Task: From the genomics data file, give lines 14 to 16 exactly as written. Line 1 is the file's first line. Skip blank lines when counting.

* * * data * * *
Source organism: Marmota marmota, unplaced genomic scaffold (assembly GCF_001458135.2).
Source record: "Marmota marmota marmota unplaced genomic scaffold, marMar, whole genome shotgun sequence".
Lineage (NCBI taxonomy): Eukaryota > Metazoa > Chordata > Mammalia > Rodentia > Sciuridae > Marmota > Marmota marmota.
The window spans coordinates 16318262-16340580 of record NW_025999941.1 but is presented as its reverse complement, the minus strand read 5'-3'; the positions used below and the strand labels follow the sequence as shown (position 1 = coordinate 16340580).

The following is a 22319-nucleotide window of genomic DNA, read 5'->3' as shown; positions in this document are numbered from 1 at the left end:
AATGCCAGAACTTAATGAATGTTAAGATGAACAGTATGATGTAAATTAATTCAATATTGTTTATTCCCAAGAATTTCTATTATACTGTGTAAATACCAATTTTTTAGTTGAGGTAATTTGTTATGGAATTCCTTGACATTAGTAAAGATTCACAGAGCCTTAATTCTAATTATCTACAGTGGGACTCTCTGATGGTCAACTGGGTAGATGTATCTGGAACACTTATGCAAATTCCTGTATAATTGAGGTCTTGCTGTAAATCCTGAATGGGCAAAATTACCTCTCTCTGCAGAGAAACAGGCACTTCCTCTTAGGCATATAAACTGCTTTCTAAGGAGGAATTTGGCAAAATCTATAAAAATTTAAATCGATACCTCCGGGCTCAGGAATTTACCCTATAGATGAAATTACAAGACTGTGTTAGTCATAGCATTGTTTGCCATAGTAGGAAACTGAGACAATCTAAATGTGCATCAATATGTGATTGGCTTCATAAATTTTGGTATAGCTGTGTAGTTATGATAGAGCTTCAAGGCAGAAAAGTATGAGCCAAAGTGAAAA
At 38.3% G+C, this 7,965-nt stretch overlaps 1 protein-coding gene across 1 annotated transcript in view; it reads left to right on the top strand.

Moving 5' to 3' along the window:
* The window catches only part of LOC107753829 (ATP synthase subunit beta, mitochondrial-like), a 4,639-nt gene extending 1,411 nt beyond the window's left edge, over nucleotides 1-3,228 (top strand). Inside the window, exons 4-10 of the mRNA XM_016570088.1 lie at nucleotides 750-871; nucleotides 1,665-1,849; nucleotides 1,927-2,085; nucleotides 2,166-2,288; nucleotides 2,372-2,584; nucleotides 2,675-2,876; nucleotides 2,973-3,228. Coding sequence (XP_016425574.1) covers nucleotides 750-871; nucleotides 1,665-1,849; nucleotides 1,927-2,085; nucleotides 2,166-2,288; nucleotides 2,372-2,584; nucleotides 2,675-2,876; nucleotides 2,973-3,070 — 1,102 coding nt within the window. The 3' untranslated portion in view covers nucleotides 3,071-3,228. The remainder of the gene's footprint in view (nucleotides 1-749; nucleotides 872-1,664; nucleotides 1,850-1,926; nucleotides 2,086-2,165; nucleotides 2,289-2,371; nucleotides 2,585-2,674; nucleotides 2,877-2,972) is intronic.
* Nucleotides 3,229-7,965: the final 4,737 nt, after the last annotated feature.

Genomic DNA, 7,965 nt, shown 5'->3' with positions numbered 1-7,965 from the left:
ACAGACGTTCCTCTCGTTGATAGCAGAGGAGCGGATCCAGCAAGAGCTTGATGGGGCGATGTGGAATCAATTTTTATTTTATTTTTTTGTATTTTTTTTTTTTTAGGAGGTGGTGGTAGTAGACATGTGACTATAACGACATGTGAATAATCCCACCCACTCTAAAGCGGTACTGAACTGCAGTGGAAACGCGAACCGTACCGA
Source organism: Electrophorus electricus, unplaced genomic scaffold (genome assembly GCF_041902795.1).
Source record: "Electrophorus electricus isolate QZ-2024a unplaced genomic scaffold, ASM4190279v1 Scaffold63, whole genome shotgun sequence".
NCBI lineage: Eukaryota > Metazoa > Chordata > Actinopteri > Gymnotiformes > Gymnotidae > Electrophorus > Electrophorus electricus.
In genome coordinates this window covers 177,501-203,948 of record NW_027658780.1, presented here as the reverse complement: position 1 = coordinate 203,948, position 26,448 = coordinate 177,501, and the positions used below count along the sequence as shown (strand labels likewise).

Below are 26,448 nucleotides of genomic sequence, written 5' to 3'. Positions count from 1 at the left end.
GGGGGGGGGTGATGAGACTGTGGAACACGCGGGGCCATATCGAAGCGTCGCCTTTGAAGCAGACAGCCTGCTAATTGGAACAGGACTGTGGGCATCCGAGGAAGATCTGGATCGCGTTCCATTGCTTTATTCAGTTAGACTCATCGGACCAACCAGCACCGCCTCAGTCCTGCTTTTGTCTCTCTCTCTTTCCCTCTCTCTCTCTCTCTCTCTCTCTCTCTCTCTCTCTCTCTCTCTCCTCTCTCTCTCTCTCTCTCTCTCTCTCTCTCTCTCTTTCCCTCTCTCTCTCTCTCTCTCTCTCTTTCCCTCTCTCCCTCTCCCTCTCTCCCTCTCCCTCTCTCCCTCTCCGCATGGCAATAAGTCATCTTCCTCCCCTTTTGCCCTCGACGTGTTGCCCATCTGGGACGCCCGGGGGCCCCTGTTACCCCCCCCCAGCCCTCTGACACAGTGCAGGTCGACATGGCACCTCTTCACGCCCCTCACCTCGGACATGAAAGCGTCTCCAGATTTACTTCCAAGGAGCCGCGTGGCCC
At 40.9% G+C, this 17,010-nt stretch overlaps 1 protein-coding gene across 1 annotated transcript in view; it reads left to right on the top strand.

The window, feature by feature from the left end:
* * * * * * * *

Source record: "Electrophorus electricus isolate QZ-2024a unplaced genomic scaffold, ASM4190279v1 Scaffold63, whole genome shotgun sequence".
NCBI lineage: Eukaryota > Metazoa > Chordata > Actinopteri > Gymnotiformes > Gymnotidae > Electrophorus > Electrophorus electricus.
In genome coordinates this window covers 177,501-203,948 of record NW_027658780.1, presented here as the reverse complement: position 1 = coordinate 203,948, position 26,448 = coordinate 177,501, and the positions used below count along the sequence as shown (strand labels likewise).